Meet Lonni Pearce

Preferred Pronouns: She/her/hers

Tell us your story.

I’m proud to say that I’m a Colorado native, born in Englewood and raised in Littleton. I (foolishly) left Colorado to go to college in Kansas City, and then eventually I ended up in Arizona doing graduate work that (thankfully) led me back to Colorado to teach at CU. 

I’m what’s known in churchy-language as a PK or “preacher’s kid.” My father is a retired minister, and so I grew up in a faith community that I would describe as fundamental but compassionate and filled with people committed to following God with their whole hearts. This upbringing resulted in both a blessing and a hindrance to my faith. The blessing: I was loved and parented by lots of Sunday School teachers, youth leaders, and others who took seriously the call to “love God, love others, and love self.” The hindrance: it took me a couple of decades of spiritual, emotional, and intellectual evolution to see that God is much bigger, more expansive, more creative, more loving, and more mysterious than the image of God that I was taught. That evolution was accelerated in my 20s when I met this intriguing bass player dude named Bryan who helped me see that faith can and should be creative and that we should be willing to explore any avenue that helps us pursue goodness, beauty, and truth.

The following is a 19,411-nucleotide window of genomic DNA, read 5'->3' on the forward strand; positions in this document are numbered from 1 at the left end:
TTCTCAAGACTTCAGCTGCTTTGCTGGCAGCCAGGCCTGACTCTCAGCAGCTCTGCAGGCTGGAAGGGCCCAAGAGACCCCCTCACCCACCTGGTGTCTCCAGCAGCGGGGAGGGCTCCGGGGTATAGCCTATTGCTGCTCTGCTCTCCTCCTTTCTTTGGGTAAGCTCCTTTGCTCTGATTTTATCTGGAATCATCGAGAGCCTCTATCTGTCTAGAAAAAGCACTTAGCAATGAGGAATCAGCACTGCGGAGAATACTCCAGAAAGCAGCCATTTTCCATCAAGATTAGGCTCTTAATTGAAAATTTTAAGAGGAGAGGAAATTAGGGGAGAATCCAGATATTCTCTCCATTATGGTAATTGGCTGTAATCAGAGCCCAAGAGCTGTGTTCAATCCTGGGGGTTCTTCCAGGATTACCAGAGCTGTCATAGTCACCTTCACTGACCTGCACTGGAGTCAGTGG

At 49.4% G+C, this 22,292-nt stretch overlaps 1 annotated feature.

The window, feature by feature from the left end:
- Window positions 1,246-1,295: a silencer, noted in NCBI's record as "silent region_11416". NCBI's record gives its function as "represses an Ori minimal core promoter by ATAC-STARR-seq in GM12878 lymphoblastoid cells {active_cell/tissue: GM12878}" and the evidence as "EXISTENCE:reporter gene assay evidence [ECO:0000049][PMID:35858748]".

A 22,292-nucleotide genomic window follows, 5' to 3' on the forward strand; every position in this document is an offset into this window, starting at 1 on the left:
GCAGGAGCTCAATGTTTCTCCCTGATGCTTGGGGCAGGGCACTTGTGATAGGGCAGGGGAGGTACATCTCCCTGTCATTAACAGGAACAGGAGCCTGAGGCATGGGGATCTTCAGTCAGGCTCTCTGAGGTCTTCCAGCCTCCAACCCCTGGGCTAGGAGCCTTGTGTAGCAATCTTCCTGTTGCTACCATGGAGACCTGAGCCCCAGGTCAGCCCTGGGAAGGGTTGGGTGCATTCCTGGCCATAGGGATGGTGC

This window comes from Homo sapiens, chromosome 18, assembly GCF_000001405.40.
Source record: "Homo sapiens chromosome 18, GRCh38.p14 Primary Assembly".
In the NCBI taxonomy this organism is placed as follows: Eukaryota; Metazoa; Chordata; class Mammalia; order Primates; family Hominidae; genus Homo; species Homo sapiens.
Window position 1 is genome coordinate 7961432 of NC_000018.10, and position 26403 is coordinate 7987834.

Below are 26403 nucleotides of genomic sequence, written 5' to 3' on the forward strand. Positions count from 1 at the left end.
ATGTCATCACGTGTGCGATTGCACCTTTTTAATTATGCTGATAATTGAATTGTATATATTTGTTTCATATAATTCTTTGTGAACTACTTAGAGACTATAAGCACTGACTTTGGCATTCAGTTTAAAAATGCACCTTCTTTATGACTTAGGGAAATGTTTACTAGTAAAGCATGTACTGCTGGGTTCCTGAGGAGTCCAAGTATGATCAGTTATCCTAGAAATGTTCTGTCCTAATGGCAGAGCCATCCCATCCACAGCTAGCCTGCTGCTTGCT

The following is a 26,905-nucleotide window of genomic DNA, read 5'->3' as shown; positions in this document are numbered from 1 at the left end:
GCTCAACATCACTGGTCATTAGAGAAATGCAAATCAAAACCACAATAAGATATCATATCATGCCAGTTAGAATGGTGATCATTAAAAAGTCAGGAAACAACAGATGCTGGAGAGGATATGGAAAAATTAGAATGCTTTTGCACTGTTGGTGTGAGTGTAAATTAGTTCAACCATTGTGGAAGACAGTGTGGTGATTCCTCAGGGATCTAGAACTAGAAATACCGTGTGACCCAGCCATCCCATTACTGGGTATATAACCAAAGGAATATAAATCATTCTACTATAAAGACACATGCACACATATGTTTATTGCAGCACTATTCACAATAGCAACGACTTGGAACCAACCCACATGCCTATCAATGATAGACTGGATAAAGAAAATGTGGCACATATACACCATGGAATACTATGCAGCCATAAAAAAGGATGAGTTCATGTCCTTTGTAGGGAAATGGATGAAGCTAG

Hmmmm, so “What do you want the rest of Left Hand to know about you?” Well…I guess I would answer with three words: chocolate, books, hiking. Also, when I was six years old, I bowled an entire game without hitting a single pin–truly, an accomplishment. 

Tell us about your role on the Left Hand Leadership Council (LC).

I’m currently co-chairing the Left Hand Leadership Council, and I’m so honored to serve in that role. The conversations are not always easy, and the last three weeks of responding to Jen’s resignation have been painful but also a reminder that there are so many wonderful people at Left Hand who care deeply about the community and about each other.